61.159(a)(1) (https://www.ecfr.gov/current/title-1...section-61.159) establishes the requirement for 500 hours of cross-country time to be eligible for the ATP. No requirement is established specifying that the cross-country time must be flown as PIC or SIC, but merely that 500 hours of cross-country are required. Accordingly, you may log 500 hours of SIC time toward your ATP certificate.

To further clarify the regulatory requirement for PIC vs. SIC time, look to 61.159(a)(5)(i)(A), which stipulates that you must have 250 hours pilot in command time, 100 of which is cross-country. This is notable, because the other 400 hours of your cross-country time do NOT need to be PIC time, but can be SIC. However, even this regulation makes allowance that the time can be second-in-command, performing the duties of pilot-in-command, under the supervision of a pilot-in-command. In other words, the regulation does not prohibit logging of cross-country time as second in command, and in fact, specifically allows it. 61.159(a) refers to "total pilot time" when introducing 61.51(a)(1), and does not stipulate PIC or SIC. Just total pilot time. Accordingly, you may log cross-country time as SIC.

https://www.faa.gov/sites/faa.gov/fi...rpretation.pdf

in a 2009 legal interpretation from Rebecca McPherson to Glenn, the question of a SIC logging cross country is directly answered:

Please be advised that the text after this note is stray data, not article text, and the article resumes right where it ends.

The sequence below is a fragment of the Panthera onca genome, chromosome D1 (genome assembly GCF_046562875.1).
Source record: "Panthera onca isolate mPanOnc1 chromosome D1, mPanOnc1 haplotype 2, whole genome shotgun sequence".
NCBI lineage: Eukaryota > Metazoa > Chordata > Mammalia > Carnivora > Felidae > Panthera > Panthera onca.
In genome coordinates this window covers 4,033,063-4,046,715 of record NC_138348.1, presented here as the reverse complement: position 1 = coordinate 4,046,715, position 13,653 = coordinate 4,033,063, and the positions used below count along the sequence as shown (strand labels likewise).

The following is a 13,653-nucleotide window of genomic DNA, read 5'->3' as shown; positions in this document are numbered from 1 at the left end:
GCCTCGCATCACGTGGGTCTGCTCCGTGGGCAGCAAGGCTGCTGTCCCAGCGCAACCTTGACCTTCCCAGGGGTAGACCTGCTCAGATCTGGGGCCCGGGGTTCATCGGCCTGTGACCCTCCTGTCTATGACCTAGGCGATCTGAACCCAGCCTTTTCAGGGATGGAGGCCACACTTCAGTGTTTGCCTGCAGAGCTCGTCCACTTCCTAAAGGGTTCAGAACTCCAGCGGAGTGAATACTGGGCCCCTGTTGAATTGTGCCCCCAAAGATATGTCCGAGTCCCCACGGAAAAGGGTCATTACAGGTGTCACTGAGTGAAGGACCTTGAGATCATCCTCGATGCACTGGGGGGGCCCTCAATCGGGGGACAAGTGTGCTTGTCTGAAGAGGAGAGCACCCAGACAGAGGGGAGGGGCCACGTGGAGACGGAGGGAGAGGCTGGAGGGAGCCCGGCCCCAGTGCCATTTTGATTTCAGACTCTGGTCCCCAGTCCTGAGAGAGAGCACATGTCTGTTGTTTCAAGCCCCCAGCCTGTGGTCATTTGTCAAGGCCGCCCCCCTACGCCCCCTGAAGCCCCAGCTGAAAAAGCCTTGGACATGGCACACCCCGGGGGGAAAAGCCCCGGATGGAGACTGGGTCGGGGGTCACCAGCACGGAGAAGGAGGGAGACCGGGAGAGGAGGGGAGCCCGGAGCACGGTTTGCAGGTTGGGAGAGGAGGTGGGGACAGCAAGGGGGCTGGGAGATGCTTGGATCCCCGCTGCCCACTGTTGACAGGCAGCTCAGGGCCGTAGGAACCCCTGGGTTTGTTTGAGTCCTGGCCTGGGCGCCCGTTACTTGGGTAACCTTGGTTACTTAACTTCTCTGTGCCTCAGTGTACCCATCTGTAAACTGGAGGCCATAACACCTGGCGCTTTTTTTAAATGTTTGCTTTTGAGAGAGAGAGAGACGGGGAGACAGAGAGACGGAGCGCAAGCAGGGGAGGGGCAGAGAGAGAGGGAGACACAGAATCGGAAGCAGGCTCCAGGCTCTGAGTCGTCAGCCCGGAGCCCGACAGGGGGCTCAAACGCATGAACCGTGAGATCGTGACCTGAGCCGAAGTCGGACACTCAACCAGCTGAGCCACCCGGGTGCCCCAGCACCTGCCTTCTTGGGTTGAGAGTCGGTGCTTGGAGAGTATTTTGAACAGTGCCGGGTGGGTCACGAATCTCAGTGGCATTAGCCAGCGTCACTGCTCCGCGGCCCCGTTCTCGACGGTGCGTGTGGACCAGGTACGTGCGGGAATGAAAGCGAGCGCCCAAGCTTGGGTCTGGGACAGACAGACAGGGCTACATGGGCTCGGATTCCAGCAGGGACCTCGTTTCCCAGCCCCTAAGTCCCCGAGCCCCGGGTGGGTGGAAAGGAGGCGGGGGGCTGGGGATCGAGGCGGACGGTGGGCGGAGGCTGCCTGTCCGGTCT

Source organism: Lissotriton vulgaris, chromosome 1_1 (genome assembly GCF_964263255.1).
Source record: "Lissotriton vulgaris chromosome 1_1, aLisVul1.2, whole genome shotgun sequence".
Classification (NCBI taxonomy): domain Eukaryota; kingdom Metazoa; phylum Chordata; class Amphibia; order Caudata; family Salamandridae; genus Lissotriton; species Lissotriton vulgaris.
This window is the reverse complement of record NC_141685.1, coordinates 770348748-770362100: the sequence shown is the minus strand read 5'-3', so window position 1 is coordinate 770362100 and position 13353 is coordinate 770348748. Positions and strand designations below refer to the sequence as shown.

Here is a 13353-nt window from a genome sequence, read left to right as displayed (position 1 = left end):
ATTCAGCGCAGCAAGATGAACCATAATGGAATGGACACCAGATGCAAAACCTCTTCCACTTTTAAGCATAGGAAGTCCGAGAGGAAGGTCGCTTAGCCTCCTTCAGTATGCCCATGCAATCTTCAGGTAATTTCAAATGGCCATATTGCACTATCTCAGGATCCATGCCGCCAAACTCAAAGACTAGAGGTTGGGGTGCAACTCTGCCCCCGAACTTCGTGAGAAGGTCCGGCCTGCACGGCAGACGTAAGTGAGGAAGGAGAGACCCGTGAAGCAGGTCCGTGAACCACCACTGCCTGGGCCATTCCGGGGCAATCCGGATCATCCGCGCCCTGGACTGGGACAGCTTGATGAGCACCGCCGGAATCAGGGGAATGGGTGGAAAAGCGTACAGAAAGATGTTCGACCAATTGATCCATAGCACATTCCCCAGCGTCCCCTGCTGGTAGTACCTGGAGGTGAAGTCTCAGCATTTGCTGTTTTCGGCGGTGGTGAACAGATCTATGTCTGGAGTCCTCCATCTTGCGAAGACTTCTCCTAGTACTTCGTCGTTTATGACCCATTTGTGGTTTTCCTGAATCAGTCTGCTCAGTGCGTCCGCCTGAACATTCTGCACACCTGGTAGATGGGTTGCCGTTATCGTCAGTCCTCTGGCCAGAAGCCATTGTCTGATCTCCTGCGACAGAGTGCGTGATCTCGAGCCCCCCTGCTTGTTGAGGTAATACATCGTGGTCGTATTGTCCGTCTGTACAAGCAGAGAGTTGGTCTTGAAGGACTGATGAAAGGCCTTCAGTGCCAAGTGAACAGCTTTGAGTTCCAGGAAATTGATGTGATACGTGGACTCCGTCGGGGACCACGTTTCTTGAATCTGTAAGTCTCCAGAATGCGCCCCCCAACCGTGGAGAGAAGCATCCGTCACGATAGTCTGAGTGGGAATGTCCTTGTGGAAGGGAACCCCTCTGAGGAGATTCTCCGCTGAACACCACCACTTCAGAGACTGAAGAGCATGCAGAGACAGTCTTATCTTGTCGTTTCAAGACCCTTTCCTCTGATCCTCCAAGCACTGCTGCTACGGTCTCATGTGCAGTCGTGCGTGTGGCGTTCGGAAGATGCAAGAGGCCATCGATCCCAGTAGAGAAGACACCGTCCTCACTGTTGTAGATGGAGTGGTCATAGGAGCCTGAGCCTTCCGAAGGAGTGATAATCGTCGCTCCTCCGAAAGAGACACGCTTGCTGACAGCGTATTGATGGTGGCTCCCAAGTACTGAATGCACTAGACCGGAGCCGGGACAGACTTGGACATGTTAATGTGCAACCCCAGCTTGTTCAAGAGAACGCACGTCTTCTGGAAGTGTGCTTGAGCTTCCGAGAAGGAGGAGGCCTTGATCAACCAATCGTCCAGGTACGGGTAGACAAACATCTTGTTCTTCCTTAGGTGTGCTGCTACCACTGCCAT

In the third scenario, Pilot A and Pilot B, who hold commercial pilot certificates and ratings appropriate to the aircraft, are conducting an operation under part 135 that requires two pilots. PilotAactsasthePICandisthesolemanipulatorofthecont rols,andPilotBactsas the SIC. You ask whether Pilot B may log SIC and/or cross-country time for the entire flight.

The definition ofcross-country time inß 61.l(b)(3) does not limit that time to only a PIC. Any required flight crewmember for an operation could meet the entire definition of cross-country time provided the flight met that definition. Provided that two pilots are required by the aircraft's type certificate or by operating rule for the part 135 operation, both Pilot A and Pilot Bare required flight crewmembers. Accordingly, Pilot B, as a required flight crewmember for the entire flight, may log SIC and cross-country time for the entire flight.
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Old 02-11-2024, 10:17 AM
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Originally Posted by rickair7777 View Post
Yes, you can always log conditions of flight, along with TT, when serving a required crew member.

You can't log approaches or landings unless you're the pilot flying. Whe you're the PF, you can use the full capabilities of the autopilot and still log the LDG, even for a CAT-III autloand.